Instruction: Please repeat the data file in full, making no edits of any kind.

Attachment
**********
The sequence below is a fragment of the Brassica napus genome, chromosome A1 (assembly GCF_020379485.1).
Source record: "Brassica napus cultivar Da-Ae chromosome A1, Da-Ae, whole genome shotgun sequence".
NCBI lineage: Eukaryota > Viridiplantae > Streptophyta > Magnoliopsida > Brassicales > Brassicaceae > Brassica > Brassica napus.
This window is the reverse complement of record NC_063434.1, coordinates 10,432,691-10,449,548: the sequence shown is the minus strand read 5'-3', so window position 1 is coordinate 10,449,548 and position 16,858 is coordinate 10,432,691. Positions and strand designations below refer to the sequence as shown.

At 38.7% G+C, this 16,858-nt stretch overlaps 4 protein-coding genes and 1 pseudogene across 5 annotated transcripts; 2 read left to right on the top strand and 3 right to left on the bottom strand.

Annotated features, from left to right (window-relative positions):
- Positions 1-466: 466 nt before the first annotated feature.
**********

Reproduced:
The sequence below is a fragment of the Brassica napus genome, chromosome A1 (assembly GCF_020379485.1).
Source record: "Brassica napus cultivar Da-Ae chromosome A1, Da-Ae, whole genome shotgun sequence".
NCBI lineage: Eukaryota > Viridiplantae > Streptophyta > Magnoliopsida > Brassicales > Brassicaceae > Brassica > Brassica napus.
This window is the reverse complement of record NC_063434.1, coordinates 10,432,691-10,449,548: the sequence shown is the minus strand read 5'-3', so window position 1 is coordinate 10,449,548 and position 16,858 is coordinate 10,432,691. Positions and strand designations below refer to the sequence as shown.

At 38.7% G+C, this 16,858-nt stretch overlaps 4 protein-coding genes and 1 pseudogene across 5 annotated transcripts; 2 read left to right on the top strand and 3 right to left on the bottom strand.

Annotated features, from left to right (window-relative positions):
- Positions 1-466: 466 nt before the first annotated feature.